Found a cheap flight online that's almost too good to be true? It probably is.
"Drip pricing" is used to suck in consumers by advertising cheap headline rates, before automatically adding on fees and charges such as credit card surcharges, travel insurance, car hire, checked baggage and carbon offsets when you try to pay online. Many airlines bombard you with lengthy forms, often pre-checked to include unnecessary optional extras.
We show you which sites to be wary of and how to avoid paying for options you don't need.
Video: Travel surcharges
Jetstar's online booking system is inconsistent. Consumers must opt in to agree to terms and conditions, prepaid parking and SMS itineraries. But they must opt out of loyalty club membership, seat selection and checked baggage (so make sure you click the right box if you've only got carry-on luggage).
CHOICE staff member Linda Magee recently booked a family trip with Jetstar. While the fare seemed cheap at first, she was shocked to find a number of extras she hadn't realised she'd opted in for had been tacked on to the end of her bill. "I selected seats without realising they would cost extra," she says.
"It doesn't look like you have to pay something on top of the fare when you go through the steps, so I couldn't believe it when I saw it on the bill at the end. By the time I realised what had happened, I'd wasted so much time on the booking process that I didn't really have time to start again."
But this was just the beginning; Linda was then stung by a $60 credit card payment fee. "I don't have a Jetstar credit card, but I didn't realise that it would cost me that much more to pay with my regular card. I paid up, but I won't be flying with them again."
A spokesperson told CHOICE: "Jetstar clearly discloses any charges and provides customers the choice to customise or remove any offering. We disclose this fee and fee-free payment options so there are no surprises."
Qantas' online booking system is the most transparent and easiest to navigate.
Consumers have to select whether they accept terms and conditions, want to purchase travel insurance or carbon offsets, receive flight specials by email or have the website remember their details for next time.
Rex, the airline servicing Australia's rural flyers, has a booking system that can be tricky to navigate. Consumers opt in to receive their itinerary via SMS and for additional services such as transporting unaccompanied minors.
But if you're in a rush, you may not notice you must opt out of buying travel insurance. As with all policies, customers can cancel their purchase within 14 days, but this is a trap to watch out for.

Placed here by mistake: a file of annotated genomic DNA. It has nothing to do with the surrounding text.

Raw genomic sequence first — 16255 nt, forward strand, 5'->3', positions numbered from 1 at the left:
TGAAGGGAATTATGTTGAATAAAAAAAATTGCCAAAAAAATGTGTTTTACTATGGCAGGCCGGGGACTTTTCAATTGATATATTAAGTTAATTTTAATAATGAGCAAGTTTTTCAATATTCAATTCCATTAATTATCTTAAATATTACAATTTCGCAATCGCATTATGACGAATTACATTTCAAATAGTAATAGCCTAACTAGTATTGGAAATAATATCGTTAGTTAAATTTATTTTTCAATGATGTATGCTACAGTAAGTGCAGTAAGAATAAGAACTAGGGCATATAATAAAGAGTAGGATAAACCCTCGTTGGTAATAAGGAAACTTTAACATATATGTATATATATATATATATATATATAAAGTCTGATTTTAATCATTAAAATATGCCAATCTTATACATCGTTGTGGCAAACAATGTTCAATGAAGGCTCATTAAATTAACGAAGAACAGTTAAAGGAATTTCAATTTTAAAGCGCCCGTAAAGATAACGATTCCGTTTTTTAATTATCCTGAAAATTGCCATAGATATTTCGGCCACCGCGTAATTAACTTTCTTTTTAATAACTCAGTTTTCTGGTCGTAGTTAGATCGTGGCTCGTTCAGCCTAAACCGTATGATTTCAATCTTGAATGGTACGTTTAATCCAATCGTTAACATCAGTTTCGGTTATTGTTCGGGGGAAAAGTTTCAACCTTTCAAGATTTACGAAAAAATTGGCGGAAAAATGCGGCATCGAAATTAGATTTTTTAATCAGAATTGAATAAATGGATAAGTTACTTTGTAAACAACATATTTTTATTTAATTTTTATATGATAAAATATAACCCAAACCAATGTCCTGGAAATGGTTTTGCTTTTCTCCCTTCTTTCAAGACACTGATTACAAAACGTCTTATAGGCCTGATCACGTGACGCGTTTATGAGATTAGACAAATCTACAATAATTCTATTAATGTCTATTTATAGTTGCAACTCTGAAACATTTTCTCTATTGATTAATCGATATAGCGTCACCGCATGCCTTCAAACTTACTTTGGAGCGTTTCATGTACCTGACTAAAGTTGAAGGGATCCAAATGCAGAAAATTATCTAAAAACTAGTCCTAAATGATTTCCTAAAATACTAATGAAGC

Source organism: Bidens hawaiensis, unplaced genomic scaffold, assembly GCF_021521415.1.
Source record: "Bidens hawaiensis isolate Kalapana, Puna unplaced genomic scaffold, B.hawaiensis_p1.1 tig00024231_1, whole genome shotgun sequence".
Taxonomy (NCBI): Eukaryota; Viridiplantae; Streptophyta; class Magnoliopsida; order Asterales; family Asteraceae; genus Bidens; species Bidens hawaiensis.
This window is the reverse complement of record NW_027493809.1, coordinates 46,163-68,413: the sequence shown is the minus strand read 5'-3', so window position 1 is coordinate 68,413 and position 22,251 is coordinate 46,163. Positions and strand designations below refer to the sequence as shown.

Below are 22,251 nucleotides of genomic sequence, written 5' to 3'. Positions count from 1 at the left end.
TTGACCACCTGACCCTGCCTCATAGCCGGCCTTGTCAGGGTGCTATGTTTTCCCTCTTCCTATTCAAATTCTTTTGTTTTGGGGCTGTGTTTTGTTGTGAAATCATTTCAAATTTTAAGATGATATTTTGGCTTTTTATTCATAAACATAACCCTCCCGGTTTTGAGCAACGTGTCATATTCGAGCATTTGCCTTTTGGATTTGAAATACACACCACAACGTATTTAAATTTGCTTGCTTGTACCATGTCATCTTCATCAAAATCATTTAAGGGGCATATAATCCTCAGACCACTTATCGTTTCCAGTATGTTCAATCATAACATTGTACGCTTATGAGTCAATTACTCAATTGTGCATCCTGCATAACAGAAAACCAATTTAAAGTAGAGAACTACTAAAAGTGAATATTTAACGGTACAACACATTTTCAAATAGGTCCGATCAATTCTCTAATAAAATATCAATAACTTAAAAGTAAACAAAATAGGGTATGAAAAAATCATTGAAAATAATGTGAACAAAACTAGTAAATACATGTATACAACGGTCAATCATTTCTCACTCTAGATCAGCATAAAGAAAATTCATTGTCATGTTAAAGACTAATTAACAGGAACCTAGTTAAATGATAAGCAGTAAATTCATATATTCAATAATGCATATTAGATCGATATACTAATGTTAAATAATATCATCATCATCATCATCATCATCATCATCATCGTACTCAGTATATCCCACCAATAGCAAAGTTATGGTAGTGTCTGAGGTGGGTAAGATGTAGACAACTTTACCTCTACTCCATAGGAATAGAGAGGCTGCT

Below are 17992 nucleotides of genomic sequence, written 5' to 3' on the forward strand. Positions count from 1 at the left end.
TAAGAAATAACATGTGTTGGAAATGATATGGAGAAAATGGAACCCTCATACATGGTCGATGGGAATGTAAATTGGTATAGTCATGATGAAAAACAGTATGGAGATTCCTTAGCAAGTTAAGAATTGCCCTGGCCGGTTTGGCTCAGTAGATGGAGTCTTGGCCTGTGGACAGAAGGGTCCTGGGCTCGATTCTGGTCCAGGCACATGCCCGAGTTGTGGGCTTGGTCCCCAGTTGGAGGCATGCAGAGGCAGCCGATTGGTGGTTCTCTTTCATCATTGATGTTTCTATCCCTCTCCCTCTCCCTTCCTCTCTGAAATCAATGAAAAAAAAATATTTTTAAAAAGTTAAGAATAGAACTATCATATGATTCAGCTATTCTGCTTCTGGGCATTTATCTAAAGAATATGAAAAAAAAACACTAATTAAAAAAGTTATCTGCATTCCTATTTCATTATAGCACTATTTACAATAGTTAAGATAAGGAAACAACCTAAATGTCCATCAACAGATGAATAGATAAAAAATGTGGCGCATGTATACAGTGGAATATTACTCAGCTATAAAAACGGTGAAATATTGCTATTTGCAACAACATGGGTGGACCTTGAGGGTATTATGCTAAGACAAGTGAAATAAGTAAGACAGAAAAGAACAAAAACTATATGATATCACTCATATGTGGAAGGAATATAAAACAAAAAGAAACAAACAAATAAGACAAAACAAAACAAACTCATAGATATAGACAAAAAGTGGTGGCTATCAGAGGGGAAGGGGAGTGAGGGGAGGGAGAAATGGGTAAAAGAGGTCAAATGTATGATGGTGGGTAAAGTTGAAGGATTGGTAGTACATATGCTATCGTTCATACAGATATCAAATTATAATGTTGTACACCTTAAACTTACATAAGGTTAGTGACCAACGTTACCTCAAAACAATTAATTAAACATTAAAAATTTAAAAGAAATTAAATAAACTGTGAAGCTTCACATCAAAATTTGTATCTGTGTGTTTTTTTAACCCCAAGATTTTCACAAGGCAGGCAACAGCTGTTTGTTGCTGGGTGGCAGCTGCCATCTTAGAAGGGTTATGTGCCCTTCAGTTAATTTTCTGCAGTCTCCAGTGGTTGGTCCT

If you're not careful with Tiger's online booking system, you may be paying for extras you neither want nor need.
Users opt in for terms and conditions and the carriage of sports equipment, but opt out of checked baggage.
"The booking options available on Tiger's website are based on customer demand," says spokesperson Vanessa Regan.
Interestingly, sometimes during our testing we had to opt out of travel insurance, while other times buying travel insurance required going to a separate site.
A pop-up window advertising the option to switch to flexible ticketing, which allows flight changes but is very pricey, also interrupts the booking flow.
Regan says consumers need to be aware of the options they're selecting in the booking process. "We encourage people to select carefully to ensure they tailor their travel needs correctly at the time of booking."
While most of Virgin Australia's booking system is straightforward, there is some trickiness. The box to opt in to Velocity Rewards, Virgin's frequent flyer program, looks an awful lot like the terms and conditions box.
Customers must select whether they agree to terms and conditions, wish to check baggage, offset their carbon footprint or pay for extras such as seat selection, yet travel insurance is automatically selected, so you have to specifically opt out if you don't want it.
Virgin spokesperson Melissa Thomson says customers who buy travel insurance without meaning to can cancel their policies. Virgin even sends customers an email informing them of their purchase and allowing them to reverse it after an online booking is completed.
"We're fully supportive of travel insurance and thoroughly recommend it to all of our guests. But if they wish to, they have 14 days to cancel the travel insurance."
Would you like insurance with that?
Many booking sites automatically assume you need travel insurance. Regardless of their questionable tactics of opting you in, it's highly recommended that you take out insurance - whether through the airline or your own choice of provider.
It's worth checking your options before you commit – after all, the one-size-fits-all policies that some airlines offer may not cover you for pre-existing issues, if you're over a certain age or in other circumstances. Always read the product disclosure statement before buying any travel insurance.
Tip: You may already have travel insurance provided when you pay with your credit card. Check with your bank.
The Australian Competition and Consumer Commission (ACCC) is cracking down on drip pricing across a range of travel industries, including airlines and hotels. After launching an investigation in November 2013 in response to complaints, the consumer watchdog said in February 2014 that it is likely to take legal action against some companies.
Under Australian Consumer Law, you are entitled to see the total price of a booking, inclusive of any additional fees, charges or taxes.